Monthly Archives: November 2015

Raspberry Pi Zero

Pi ZeroIf you have been hiding recently you may not be aware of the new Raspberry Pi Zero. Hot on the heels of the CHIP and other low cost micros and by the look of it a zillion miles ahead of that daft BBC “Micro Bit” (there’s a shocker)   the Raspberry Pi Zero has some great potential not least because of the price tag – $5 which as you may know is around £3.30 right now.

So what do you get for this ridiculously small amount of money. A Raspberry Pi 1 at double speed, amazingly. Yes, running at 1Ghz the Pi Zero is a full Raspberry Pi and it is tiny.

The official MagPi magazine is out today and will GIVE AWAY one of these on the cover.. not kidding!!! So now every child in Britain etc. CAN have a computer. I have to tell you I am so pleased there’s an alternative to the BBC’s second and hopefully failed attempt at world domination.

Raspberry Pi ZeroSo what could be wrong – £3.30, a full Raspberry Pi – what’s stopping you?

Well, before you rush off.. there is tax – which for example in Chicago is a miniscule 39 cents. Oh yes, this is real – my Pi Zero is ordered and waiting for me to pick it up at the shop – a grand total of $5.31 which is £3.51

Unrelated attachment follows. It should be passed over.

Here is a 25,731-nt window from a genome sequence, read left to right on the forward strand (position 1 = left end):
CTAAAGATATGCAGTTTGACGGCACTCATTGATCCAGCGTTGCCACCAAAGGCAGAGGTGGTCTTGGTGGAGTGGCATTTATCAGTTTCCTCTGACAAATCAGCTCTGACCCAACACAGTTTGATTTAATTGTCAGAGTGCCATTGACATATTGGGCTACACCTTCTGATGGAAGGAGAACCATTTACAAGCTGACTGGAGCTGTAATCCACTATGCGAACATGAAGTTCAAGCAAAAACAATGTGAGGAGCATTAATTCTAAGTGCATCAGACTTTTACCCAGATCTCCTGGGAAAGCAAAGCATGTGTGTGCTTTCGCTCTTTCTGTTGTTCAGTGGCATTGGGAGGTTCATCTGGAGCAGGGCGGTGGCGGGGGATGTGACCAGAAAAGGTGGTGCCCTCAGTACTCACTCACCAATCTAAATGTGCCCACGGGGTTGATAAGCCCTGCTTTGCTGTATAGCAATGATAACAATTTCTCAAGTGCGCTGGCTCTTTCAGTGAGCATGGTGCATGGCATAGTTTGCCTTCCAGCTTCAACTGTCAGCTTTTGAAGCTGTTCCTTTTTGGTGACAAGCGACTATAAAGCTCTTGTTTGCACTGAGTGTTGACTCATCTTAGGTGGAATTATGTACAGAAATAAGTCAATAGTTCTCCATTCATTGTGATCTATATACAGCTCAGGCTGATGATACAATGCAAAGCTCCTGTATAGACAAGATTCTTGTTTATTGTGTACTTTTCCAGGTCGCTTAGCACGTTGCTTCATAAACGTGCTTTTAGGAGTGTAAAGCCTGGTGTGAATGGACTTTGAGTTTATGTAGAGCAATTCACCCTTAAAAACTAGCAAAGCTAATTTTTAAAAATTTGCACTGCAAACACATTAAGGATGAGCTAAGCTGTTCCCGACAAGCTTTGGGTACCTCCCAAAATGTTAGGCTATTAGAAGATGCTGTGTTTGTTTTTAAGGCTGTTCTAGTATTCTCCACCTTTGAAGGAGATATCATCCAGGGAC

But… mostly the ads say “available NOW” – just as they did with the original Pi until you get to the bottom of the page where it says “due to high demand we are currently out of stock” – surely there must be a law against that but hey ho.

I gets worse but before I gripe about British rip-off merchants, let me clarify – this is ALMOST a Raspberry Pi – it has no ETHERNET.. and that’s a big but! Why? Because if you’re familiar with the Pi, you will know that most if not all of the WIFI dongles available for the Pi, which working, are not the most reliable items in the world. This would be IDEAL as, say a dedicated MOSQUITTO server or BLYNK server or similar but would I trust one of those WIFI dongles 24-7 – no.  A real shame.  However, by the time I get my hands on this device and get it back in the office to play with I may well have found someone to prove me wrong about the WIFI reliability. If you know better – please do write in. It was suggested that you could plug in an Ethernet to USB adaptor – but judging by Ebay prices it would be cheaper to buy an Orange Pi which is a better bet than Pi Zero + external Ethernet – or will be once they sort out the software.

So – you can run Raspbian (not entirely sure how to do that yet without the Internet – perhaps BerryBoot might come to the rescue here). – Oh and before I forget – the really good new news on Raspbian is that future versions will have Node-Red built in by default (I love it when I make the right choices) and this just opens up SO many possibilities.